PEGBRJE: Old Man’s Journey and Rym 9000

A game of empathy, and a game of… really not.

Jacob ._.'
6 min readNov 30, 2020


This not only shows the puzzles, but also just how serene everything truly is when your only care is from getting to another area.

Old Man’s Journey is a narrative puzzle story done by the devs at Broken Rules, a studio in Vienna that has published a few titles before, and composed by scntfc. Players follow the journey of an old man (gee wow never would’ve guessed that one) as he attempts to reach a destination unknown to the player. To do so, players must manipulate the levels given to them so that he can safely reach a bench to rest, which ends the level and gives players a memory fragment of his past. The journey continues onwards, with players finding new ways to move mountains and bridges to allow the old man to continue forward towards his goal — something that if spoiled, kind of ruins a lot of the fun.

To avoid spoiling said story, which is somewhat hard to talk about without doing so, I instead am going to discuss my personal favourite aspect of this game: the level manipulation. Each set piece is drawn in an individual layer, as many perspective pieces in a flat environment would be. However, upon dragging the mouse around and grabbing one of the floors, players find that they can stretch these individual perspective layers in different ways into different shapes, glowing yellow to show the outline of the terrain — this is where the puzzling begins. The old man cannot magically jump from one area to another, but he can jump from one set layer to another if they have a connecting section, highlighted by a yellow dot when two set pieces collide. Sure, perspective wise it doesn’t make much sense that the old man can jump to the farthest layer from the closest, shrinking him instantly upon doing so, but for the puzzles it works fantastically. There are only a few instances that yellow highlights cannot be moved, the biggest being the layer that the old man has been currently moved to. Other areas are flat, usually signifying a rocky outcrop or building that cannot be moved that provides challenge.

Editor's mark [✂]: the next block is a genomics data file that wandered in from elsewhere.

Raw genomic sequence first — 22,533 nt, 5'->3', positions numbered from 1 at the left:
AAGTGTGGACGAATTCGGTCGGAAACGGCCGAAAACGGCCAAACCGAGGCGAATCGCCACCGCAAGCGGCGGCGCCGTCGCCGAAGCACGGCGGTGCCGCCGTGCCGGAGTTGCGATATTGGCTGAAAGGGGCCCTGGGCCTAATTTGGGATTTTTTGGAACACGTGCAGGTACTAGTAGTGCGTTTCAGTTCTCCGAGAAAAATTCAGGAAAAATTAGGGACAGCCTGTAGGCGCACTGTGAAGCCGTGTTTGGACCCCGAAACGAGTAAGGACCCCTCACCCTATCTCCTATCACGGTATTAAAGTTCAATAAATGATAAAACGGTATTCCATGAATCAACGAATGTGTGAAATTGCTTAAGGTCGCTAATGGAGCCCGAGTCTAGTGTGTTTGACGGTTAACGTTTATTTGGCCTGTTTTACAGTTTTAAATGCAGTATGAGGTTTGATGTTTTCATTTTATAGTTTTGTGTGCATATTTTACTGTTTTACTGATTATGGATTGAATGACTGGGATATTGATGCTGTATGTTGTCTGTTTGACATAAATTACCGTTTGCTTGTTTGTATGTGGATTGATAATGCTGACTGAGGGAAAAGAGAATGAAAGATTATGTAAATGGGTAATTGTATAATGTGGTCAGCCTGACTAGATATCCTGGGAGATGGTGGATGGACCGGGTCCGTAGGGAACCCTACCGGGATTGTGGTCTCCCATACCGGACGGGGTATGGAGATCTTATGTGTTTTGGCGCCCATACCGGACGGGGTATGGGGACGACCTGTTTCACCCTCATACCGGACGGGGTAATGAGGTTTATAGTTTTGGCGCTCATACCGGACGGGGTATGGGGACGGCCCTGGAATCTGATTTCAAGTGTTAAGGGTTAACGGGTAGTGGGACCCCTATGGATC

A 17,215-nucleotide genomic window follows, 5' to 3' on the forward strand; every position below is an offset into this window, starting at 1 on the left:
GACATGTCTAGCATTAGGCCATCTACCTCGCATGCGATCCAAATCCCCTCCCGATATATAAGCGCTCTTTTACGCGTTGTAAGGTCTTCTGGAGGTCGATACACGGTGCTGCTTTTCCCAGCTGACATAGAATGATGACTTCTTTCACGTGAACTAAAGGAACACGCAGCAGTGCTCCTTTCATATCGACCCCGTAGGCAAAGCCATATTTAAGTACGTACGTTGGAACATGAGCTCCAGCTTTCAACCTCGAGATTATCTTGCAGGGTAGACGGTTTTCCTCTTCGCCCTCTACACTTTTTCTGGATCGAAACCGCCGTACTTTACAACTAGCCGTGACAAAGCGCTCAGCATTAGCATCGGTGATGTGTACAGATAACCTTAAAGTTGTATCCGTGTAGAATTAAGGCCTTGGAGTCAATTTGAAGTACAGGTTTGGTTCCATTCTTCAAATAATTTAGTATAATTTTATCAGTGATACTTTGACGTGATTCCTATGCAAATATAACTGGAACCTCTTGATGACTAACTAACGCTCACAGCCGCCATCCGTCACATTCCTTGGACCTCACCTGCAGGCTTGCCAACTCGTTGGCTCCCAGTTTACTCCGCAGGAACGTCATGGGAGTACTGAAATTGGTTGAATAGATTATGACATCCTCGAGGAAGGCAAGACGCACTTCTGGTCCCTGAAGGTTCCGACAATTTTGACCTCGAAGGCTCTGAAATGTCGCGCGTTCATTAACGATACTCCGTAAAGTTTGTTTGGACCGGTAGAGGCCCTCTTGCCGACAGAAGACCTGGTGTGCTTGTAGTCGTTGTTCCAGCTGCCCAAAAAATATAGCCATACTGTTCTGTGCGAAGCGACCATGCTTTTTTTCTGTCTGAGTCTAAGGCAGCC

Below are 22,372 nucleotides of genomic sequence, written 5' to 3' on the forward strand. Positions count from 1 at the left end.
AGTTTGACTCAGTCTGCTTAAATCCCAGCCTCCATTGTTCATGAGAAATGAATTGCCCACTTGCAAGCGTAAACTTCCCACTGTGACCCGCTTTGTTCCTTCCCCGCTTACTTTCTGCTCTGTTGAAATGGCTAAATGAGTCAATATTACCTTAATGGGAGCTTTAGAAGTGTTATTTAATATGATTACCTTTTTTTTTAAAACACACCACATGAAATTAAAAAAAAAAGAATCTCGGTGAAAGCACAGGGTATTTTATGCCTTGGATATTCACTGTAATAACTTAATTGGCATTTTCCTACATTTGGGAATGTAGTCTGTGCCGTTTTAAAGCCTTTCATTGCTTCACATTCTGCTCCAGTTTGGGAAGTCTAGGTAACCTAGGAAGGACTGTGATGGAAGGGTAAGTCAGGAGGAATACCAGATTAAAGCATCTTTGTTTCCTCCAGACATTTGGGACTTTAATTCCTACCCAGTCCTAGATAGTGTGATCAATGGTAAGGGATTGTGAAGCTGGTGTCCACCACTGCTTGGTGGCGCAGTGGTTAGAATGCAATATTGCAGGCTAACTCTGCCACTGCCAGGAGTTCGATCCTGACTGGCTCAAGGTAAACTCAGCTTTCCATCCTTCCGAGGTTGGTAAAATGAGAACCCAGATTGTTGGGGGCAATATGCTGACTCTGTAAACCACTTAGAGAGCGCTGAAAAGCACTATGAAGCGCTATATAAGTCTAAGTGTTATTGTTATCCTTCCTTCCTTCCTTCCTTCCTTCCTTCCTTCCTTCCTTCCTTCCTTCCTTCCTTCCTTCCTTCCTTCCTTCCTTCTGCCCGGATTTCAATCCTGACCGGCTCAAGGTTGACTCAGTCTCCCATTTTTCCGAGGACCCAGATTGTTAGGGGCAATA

This sets up the puzzle environment for the players to expect all landscape and moldable to their will. While there are boundaries that all pieces have, by bending either side players can find ways to solve puzzles and uncover secrets that may be hidden by a hill that doesn’t need to exist where it currently is. Puzzles are relatively casual (thankfully for me), and mostly can be worked with a little trial and error to see which pieces can move and how far. It’s only later on in the game that obstacles other than immobile terrain layers become a factor, especially those darn sheep. However, players are never left feeling incompetent in their solutions, for there really isn’t any stress to complete them in any time, nor is there ‘surprising depth’ that can overcomplicate the process. It’s meant to represent the old man’s journey, after all; moving from one area to the next, finding ways to get where he needs to go and eventually take a breather at a picturesque location.

The art direction solidifies this calming feeling with its paintbrush strokes and soft yet colourful aesthetic. Nothing seems harsh or jagged, even in the more depressing sections of the game. It’s meant to be an emotional tale of an elder, not a trial by fire. Combined with the folk music and some accordion thrown in for good measure, Old Man’s Journey could easily be left on in the background to serenade one to sleep. After experiencing the emotional weight of the story and playing with its themes of loss and discovery, however, one would be hard pressed to not associate the ballads in the background with a sense of longing. They tie players in to the story, journeying with a gentleman who’s life is not ours, yet by the end I felt nostalgic for a life not even mine, no matter how many decisions and discoveries are made along the way.